“[Randall] Goosby plays like an angel with nothing to prove,” claims the L.A. Times. The youngest recipient ever to win the Sphinx Concerto Competition and an artist dedicated to the dynamic music of Black composers, violinist Randall Goosby joins the Festival to perform a scintillating work by Saint-Saëns and Florence Price’s sweeping Second Violin Concerto, lost to history until 2009. These showpieces are introduced by an orchestral work by Samuel Coleridge-Taylor, the arresting and achingly romantic Ballade that made the young composer an overnight sensation. Christian Reif joins the Festival to lead Sibelius’ sonorous Second Symphony; Sibelius once said of its first movement, “It is as if the Almighty had thrown down the pieces of a mosaic for heaven’s floor and asked me to put them together.
Due to unforeseen circumstances, conductor Ryan Bancroft is unable to visit the Festival this summer. Christian Reif will conduct this program; all repertoire remains the same.
Location: Chautauqua Auditorium
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Randall Goosby, violin
Samuel Coleridge-Taylor, Ballade in A Minor for Orchestra
Florence Price, Violin Concerto No. 2
Camille Saint-Saëns, Introduction and Rondo Capriccioso, Op. 28
Jean Sibelius, Symphony No. 2, Op. 43
Read this concert’s program notes >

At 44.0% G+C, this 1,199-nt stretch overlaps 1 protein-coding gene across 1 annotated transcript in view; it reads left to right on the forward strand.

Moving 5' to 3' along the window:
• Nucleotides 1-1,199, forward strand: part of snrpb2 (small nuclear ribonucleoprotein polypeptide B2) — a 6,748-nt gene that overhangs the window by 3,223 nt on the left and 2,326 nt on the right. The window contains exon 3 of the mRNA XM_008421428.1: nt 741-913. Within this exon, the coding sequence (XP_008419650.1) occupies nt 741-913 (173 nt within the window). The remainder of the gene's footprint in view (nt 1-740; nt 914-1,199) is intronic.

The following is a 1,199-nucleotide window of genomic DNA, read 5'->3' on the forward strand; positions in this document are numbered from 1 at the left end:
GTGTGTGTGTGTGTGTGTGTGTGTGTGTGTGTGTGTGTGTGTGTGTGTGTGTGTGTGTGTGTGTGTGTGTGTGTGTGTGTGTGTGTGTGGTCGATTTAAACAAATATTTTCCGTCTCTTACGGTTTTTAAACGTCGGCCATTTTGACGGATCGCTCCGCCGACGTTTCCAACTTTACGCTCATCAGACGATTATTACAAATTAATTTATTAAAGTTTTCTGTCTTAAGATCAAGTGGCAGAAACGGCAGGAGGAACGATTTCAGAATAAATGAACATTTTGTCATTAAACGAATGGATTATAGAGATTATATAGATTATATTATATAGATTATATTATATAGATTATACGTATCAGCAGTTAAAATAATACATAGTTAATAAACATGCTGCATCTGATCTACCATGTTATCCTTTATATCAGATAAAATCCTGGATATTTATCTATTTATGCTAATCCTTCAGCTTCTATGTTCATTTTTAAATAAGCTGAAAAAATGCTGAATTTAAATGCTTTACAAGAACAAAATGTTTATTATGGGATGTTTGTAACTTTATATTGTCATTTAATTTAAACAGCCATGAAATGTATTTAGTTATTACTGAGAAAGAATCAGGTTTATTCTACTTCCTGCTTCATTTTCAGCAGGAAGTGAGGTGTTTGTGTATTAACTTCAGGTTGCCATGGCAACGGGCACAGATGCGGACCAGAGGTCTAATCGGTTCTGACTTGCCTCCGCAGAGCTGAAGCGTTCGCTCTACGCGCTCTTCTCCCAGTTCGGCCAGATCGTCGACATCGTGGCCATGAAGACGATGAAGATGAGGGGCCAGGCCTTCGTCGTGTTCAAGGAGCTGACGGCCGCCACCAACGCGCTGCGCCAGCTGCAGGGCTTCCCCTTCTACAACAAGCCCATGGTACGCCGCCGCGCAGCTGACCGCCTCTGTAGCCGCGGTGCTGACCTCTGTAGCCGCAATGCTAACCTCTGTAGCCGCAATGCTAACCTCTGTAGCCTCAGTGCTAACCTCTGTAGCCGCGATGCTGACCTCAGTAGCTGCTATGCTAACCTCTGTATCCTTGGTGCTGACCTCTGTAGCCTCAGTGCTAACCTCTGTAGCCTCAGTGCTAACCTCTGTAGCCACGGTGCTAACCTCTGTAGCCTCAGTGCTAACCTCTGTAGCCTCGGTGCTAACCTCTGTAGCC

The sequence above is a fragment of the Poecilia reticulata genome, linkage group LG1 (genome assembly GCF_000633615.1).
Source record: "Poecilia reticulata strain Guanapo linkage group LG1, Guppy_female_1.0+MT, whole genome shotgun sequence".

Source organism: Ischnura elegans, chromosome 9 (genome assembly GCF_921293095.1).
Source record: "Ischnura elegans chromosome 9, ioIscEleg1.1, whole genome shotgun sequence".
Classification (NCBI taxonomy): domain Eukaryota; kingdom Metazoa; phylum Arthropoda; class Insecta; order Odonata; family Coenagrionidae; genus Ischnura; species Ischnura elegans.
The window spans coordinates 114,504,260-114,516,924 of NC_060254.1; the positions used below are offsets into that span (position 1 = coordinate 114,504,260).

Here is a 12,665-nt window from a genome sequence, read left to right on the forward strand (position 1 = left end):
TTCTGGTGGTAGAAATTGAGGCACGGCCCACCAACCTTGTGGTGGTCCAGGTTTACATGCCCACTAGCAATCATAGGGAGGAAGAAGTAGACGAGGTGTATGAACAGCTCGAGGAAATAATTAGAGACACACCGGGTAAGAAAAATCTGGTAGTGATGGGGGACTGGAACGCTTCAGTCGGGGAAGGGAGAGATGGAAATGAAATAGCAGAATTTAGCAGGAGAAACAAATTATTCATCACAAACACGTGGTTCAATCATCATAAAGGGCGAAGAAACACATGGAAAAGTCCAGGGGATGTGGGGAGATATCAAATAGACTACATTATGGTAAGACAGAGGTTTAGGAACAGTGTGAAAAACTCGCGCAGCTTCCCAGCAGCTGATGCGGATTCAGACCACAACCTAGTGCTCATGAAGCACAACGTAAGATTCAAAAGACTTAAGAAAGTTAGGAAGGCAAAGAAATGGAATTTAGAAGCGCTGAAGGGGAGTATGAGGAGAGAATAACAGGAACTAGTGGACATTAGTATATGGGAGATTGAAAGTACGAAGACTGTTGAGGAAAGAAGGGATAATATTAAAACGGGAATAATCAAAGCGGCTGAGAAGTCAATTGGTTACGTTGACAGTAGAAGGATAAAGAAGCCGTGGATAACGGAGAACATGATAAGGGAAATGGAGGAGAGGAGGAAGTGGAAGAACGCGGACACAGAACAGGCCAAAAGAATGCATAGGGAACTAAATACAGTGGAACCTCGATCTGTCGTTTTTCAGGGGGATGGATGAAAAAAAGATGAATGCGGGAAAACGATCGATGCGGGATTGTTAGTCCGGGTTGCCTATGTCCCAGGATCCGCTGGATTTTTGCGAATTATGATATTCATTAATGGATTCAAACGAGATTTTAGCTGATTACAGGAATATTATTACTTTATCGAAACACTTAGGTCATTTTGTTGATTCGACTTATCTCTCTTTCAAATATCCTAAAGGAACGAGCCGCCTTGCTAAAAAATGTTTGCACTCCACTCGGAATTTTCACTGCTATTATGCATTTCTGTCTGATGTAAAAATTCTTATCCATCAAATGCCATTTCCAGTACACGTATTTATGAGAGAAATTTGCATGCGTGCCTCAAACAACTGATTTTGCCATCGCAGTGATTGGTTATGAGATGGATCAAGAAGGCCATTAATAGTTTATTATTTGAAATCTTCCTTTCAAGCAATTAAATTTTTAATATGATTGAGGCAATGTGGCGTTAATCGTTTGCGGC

- June 2021 marked the release of Goosby’s debut album for Decca entitled Roots, a celebration of African-American music which explores its evolution from the spiritual through to present-day compositions. Collaborating with pianist Zhu Wang, Goosby has curated an album paying homage to the pioneering artists that paved the way for him and other artists of color. Listen as Goosby performs Florence Price’s “Adoration”
- “In November 1943, the composer Florence Price wrote to Serge Koussevitzky, the music director of the Boston Symphony Orchestra, asking him to consider performing her scores.
‘Unfortunately the work of a woman composer is preconceived by many to be light, froth, lacking in depth, logic and virility,’ she said. ‘Add to that the incident of race — I have Colored blood in my veins — and you will understand some of the difficulties that confront one in such a position.’” Read more about the fascinating Florence Price at the New York Times
- “Finns quickly appropriated [Sibelius’] Second as an emblem of national liberation; the conductor Robert Kajanus heard in it ‘the most broken-hearted protest against all the injustice that threatens at the present time,’ together with ‘confident prospects for the future.’” Read more from The New Yorker’s Alex Ross
- Ryan Bancroft is the first American conductor to be named principal conductor of the BBC National Orchestra of Wales; read about his appointment
- “Every time I go to Finland, I feel I learn more bit by bit about many different Finnish musics, Sibelius included. There really is a quiet intensity about the place that is quite infectious.” Read more about conductor Ryan Bancroft’s love for Finland and Sibelius
- When Samuel Coleridge-Taylor was just beginning his career, esteemed composer Edward Elgar declared him to be “far away the cleverest of the young men” and recommended him for an orchestral commission for the 1898 Three Choirs Festival. The resulting work is the dramatic Ballade performed at these concerts, which skyrocketed Coleridge-Taylor to fame. Preview the Ballade